The trimmed down set design is reflected in the costume design, as well. In the most recent episode, a character was woken up in the middle of the night; though he'd been tucked soundly in his bed, he was still wearing his slacks and blazer from when he was first introduced. Sure, most cartoons adopt unchanging looks for each character, but not at the expense of aesthetic variation.  

The animators of Batman: TAS employed an unusual tactic in order to achieve the look of their iconic show - rather than animate it on white paper, they used black paper as the foundation of each illustration, giving the show a dark, menacing, perpetually shadowy feel. It was beautiful. Beware the Batman, while unique, seems to have been deliberately pared back, a decision I'm not sure works in the series' favor.

Out of a desire to achieve a new look, feel, and sound, and to feature a younger, slightly less veteran Batman, the show's producers decided not to cast the formidable Kevin Conroy as Batman. Conroy has been the definitive voice of Batman since 1992, beginning with Batman: The Animated Series and through The New Batman Adventures, Batman Beyond, and the animated Justice League series of the early 2000s. He reprised his role as the Caped Crusader in the Arkham video game series. Antony Ruivivar plays Bruce Wayne/Batman this go around; his big break came in 1999, when he appeared as a series regular as a paramedic in NBC's Third Watch. Since then, Ruivivar has played mostly cops and the like. He's a fine actor, but he's not the authoritative Conroy, and his Batman is a shade below menacing, whereas Conroy's was three shades above.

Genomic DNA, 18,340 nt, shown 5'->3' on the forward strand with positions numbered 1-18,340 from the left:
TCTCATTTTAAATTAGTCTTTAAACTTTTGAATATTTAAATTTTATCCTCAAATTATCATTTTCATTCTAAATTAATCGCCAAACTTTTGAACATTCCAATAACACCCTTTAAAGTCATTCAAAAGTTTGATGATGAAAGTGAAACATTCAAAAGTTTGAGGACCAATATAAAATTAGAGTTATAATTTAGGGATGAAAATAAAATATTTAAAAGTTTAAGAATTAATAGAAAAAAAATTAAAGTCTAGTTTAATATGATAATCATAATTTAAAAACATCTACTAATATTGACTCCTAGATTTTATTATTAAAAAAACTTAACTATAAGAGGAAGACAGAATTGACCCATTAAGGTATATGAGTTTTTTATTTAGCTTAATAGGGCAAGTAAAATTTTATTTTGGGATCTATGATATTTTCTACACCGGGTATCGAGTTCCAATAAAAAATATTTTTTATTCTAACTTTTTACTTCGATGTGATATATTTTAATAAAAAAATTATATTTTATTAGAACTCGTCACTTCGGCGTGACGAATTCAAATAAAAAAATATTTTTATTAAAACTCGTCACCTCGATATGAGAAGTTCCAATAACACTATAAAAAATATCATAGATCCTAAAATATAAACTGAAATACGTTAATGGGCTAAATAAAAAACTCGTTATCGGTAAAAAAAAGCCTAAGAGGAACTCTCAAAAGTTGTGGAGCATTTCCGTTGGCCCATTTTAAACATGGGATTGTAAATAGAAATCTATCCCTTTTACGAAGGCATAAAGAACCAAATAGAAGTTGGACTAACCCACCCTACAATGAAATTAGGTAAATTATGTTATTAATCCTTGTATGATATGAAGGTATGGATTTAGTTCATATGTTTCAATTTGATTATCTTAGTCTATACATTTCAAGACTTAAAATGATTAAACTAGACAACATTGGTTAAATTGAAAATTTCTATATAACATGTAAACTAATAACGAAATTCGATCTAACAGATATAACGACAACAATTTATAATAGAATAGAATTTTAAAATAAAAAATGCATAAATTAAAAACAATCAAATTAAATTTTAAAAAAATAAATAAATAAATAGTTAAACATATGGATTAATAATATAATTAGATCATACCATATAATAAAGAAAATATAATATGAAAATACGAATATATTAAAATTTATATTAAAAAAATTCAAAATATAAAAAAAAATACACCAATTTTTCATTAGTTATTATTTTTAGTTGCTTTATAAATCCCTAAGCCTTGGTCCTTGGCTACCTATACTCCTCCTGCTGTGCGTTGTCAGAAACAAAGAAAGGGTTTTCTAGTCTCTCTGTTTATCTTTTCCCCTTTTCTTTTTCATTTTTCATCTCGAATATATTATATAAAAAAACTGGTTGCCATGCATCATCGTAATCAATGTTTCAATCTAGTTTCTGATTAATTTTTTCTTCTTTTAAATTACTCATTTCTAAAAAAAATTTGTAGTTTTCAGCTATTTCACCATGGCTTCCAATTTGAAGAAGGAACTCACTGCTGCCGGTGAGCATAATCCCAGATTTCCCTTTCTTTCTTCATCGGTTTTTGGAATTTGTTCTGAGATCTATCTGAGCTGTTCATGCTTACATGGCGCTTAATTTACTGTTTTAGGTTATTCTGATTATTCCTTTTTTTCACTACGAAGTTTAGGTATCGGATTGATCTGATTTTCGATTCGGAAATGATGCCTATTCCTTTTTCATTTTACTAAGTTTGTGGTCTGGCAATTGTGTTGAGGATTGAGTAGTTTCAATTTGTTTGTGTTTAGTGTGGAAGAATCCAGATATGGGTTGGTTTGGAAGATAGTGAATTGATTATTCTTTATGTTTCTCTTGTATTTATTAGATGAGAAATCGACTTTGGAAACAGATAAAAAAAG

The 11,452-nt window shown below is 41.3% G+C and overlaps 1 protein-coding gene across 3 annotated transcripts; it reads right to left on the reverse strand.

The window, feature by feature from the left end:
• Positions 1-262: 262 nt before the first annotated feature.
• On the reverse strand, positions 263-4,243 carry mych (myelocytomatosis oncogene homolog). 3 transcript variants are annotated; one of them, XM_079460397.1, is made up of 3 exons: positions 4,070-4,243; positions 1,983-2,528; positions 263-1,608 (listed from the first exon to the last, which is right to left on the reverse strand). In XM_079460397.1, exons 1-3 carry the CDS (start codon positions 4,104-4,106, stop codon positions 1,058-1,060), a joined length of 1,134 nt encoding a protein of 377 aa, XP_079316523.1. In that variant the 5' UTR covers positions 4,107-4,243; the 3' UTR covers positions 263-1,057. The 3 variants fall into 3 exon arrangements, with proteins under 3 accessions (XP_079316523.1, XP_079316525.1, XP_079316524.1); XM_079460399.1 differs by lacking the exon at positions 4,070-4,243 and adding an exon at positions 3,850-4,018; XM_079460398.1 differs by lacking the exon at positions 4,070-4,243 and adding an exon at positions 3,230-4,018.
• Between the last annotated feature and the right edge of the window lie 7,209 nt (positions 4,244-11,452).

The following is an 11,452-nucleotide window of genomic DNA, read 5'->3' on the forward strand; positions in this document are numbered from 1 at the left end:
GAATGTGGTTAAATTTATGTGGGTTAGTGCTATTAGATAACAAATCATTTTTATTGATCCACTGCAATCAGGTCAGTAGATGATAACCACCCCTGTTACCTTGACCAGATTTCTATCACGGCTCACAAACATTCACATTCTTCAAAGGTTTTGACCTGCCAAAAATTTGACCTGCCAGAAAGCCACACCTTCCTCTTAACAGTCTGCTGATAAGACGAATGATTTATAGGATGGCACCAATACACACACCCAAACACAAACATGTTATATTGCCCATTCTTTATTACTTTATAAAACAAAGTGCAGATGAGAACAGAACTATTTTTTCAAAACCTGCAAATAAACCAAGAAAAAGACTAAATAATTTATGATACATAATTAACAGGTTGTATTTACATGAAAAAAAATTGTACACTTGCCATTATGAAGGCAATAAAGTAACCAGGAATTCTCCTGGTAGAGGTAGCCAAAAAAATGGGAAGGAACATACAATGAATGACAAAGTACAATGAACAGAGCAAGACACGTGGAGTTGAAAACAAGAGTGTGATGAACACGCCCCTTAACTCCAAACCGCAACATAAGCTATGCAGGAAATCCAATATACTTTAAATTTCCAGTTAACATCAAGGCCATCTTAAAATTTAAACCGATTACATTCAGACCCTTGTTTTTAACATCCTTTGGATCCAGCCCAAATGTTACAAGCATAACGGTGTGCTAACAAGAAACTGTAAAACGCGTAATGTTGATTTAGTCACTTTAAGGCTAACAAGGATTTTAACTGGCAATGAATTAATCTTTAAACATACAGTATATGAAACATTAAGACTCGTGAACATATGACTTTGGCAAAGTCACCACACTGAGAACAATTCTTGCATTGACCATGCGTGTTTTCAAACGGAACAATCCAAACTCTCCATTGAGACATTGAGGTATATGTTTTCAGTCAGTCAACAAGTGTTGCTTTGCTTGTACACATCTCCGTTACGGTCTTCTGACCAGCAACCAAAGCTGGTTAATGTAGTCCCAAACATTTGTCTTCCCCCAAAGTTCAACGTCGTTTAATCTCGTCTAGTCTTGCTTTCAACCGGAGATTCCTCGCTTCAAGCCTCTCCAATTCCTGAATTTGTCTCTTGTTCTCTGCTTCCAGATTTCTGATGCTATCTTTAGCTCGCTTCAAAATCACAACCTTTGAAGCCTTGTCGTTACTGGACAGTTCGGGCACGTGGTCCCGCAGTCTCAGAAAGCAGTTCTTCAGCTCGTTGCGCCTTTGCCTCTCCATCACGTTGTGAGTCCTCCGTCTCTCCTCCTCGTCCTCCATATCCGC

Tonally, Beware is a bit all over the map. Some moments are played clearly for the younger demographic - slapstick moments and youthful humor. The humor, then, is followed up with a moment of darkness or violence that can't help but seem incongruent. Batman: TAS trusted its viewers to handle darker subject matter with a maturity that modern cartoons seem to feel inappropriate for children. Young viewers will absorb what's at their level, and might or might not question what's not. But they don't need to be catered to - part of their development is contingent upon being exposed to heavier material, and it's a shame that fewer modern cartoons embrace that mentality.